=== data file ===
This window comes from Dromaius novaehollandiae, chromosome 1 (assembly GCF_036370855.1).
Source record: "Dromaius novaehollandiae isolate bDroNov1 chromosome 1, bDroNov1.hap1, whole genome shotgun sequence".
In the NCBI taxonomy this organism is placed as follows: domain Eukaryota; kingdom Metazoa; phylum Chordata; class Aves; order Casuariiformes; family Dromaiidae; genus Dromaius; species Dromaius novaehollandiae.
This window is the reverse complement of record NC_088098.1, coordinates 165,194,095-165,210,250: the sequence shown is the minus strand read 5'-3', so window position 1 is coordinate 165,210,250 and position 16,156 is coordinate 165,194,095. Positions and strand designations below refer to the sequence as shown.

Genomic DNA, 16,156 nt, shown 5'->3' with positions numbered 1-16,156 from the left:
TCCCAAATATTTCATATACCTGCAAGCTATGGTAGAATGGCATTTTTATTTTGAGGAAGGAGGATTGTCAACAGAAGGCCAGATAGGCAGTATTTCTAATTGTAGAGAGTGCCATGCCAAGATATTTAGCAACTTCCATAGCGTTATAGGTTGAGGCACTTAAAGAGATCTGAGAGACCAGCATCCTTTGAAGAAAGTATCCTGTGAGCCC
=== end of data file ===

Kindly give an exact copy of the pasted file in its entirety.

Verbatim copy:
This window comes from Dromaius novaehollandiae, chromosome 1 (assembly GCF_036370855.1).
Source record: "Dromaius novaehollandiae isolate bDroNov1 chromosome 1, bDroNov1.hap1, whole genome shotgun sequence".
In the NCBI taxonomy this organism is placed as follows: domain Eukaryota; kingdom Metazoa; phylum Chordata; class Aves; order Casuariiformes; family Dromaiidae; genus Dromaius; species Dromaius novaehollandiae.
This window is the reverse complement of record NC_088098.1, coordinates 165,194,095-165,210,250: the sequence shown is the minus strand read 5'-3', so window position 1 is coordinate 165,210,250 and position 16,156 is coordinate 165,194,095. Positions and strand designations below refer to the sequence as shown.

Genomic DNA, 16,156 nt, shown 5'->3' with positions numbered 1-16,156 from the left:
TCCCAAATATTTCATATACCTGCAAGCTATGGTAGAATGGCATTTTTATTTTGAGGAAGGAGGATTGTCAACAGAAGGCCAGATAGGCAGTATTTCTAATTGTAGAGAGTGCCATGCCAAGATATTTAGCAACTTCCATAGCGTTATAGGTTGAGGCACTTAAAGAGATCTGAGAGACCAGCATCCTTTGAAGAAAGTATCCTGTGAGCCC